Get ready for a new era of mobile technology

Artificial intelligence, natural language processing, and bots embedded in messaging apps will create new opportunities to interact with users through their mobile devices. (Image: just to the east)

Mobile technology like smartphones will change in ways many users can’t even imagine today, and much of that change will come from trends like the rise of the Internet of Things (IoT), augmented reality (AR) and virtual reality (VR).

The convergence of devices, robots, things and people means organizations will need to excel in consumer mobility and prepare for the “post-application” era, according to research firm Gartner Inc.

The future of mobility will offer ubiquitous services delivered anywhere, by anyone or anything, to anyone or anything, said David Willis, vice president and distinguished analyst at Gartner. Alternative approaches to interaction and service delivery will emerge, and code will move from traditional mobile devices and apps to the cloud, he said.

It’s clear that mobile has become an integral part of doing business today. Gartner estimated total shipments of 2.37 billion devices (including laptops, tablets, ultramobiles and mobile phones) and 293 million wearables for 2016. It projects shipments of 2.38 billion devices and 342 million wearables in 2017.

The proliferation of devices means they are now ubiquitous in the work environment, reinventing the way people interact and work, Willis said.

As users continue to seek new and compelling experiences with apps, the importance of apps in service delivery will decline, and the emergence of virtual personal assistants (VPAs) and bots will replace some of the functions performed by apps today, he said.

“App mania created a horrible experience for customers,” Willis said. “There are too many. Many big brands have multiple apps in the same app store. Consumers are abandoning apps at an alarming rate. App fatigue has set in.”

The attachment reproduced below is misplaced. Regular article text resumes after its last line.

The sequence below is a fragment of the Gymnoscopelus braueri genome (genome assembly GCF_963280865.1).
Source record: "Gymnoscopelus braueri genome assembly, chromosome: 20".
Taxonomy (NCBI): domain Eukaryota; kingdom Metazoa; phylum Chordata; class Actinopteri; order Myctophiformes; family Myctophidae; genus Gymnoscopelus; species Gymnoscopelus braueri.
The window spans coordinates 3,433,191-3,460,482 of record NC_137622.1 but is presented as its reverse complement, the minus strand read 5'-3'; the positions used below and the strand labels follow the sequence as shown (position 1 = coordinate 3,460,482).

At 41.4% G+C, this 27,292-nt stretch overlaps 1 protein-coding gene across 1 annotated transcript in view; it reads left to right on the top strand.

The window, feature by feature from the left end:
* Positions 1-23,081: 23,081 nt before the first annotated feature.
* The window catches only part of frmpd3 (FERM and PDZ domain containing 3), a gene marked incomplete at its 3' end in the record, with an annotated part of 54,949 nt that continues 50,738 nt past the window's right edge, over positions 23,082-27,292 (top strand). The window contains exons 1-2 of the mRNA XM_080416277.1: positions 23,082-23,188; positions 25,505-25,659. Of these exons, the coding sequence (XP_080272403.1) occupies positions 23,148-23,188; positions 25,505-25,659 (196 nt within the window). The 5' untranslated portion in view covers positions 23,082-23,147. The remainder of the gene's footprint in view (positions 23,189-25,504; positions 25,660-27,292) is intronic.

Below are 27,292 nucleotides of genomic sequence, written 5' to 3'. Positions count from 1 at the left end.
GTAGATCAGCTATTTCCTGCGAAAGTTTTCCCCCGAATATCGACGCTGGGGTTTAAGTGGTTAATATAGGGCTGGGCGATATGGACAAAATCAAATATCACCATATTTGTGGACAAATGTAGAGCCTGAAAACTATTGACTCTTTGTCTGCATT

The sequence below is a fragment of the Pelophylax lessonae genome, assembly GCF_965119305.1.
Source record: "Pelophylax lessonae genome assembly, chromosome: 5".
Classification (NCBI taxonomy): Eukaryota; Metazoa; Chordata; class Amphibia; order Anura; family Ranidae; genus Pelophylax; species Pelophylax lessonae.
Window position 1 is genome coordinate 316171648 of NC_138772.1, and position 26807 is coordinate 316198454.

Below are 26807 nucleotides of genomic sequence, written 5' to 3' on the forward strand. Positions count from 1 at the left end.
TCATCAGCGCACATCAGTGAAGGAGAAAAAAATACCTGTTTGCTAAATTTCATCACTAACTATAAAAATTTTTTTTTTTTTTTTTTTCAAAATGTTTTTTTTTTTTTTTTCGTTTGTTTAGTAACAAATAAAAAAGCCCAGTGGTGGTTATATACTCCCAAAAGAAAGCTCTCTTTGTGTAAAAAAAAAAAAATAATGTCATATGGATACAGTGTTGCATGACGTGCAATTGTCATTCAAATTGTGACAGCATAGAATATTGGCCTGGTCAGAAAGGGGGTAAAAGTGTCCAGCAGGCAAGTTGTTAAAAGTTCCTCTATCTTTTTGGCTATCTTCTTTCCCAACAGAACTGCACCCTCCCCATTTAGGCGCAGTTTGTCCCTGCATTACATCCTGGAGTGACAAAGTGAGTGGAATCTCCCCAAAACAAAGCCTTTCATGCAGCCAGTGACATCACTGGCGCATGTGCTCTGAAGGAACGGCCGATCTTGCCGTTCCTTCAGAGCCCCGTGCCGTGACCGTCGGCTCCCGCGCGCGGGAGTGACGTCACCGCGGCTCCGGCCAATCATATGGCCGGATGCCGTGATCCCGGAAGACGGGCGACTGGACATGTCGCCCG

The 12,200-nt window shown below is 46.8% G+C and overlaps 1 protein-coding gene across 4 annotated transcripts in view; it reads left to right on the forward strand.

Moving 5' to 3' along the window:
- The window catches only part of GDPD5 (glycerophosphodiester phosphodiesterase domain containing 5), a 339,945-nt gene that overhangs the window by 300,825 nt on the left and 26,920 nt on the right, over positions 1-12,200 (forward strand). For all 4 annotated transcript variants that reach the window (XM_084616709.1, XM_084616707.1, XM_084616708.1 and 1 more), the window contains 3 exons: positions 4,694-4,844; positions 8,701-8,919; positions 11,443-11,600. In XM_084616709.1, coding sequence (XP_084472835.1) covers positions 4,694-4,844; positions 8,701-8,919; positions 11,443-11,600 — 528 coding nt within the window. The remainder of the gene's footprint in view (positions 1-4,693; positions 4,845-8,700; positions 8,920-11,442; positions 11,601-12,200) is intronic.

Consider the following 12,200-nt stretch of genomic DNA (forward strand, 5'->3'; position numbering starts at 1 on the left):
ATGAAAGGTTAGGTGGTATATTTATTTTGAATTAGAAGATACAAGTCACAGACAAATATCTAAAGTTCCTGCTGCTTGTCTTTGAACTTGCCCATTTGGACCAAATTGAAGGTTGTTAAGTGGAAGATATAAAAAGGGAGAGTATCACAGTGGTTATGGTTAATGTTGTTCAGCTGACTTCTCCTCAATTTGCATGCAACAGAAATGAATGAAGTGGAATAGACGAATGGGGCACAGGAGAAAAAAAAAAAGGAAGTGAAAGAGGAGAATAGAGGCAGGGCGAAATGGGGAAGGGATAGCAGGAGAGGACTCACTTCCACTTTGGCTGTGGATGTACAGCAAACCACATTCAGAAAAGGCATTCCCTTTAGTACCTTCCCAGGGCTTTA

Users settle for fewer and more reliable apps, says Willis. “The most reliable, trustworthy and easy to deal with brands will win,” he said. “We used to say that if your customers need a manual, you lose. Now, if your customer needs to train and configure their experience, you lose.”

New tools and technology developments such as wearables, IoT, virtual reality and augmented reality are changing the parameters of customer experience with mobile, Willis said. “It will be a dynamic, immersive and very varied world,” he said.

The growing use of wearable and “bring your own thing” devices such as smart outlets and smart light bulbs in the workplace will introduce new ways to interact and new platforms, Willis said, diluting the need for specific mobile app experiences.

Much of the innovation in the mobile technology market in the future will not come from the devices themselves, but from the things that communicate with the devices. Gartner predicts that by 2018, 25% of new mobile applications will speak to IoT devices.

Advanced technologies such as artificial intelligence, natural language processing and bots embedded in messaging apps will create new opportunities to interact with users seamlessly through their mobile devices, the company said.

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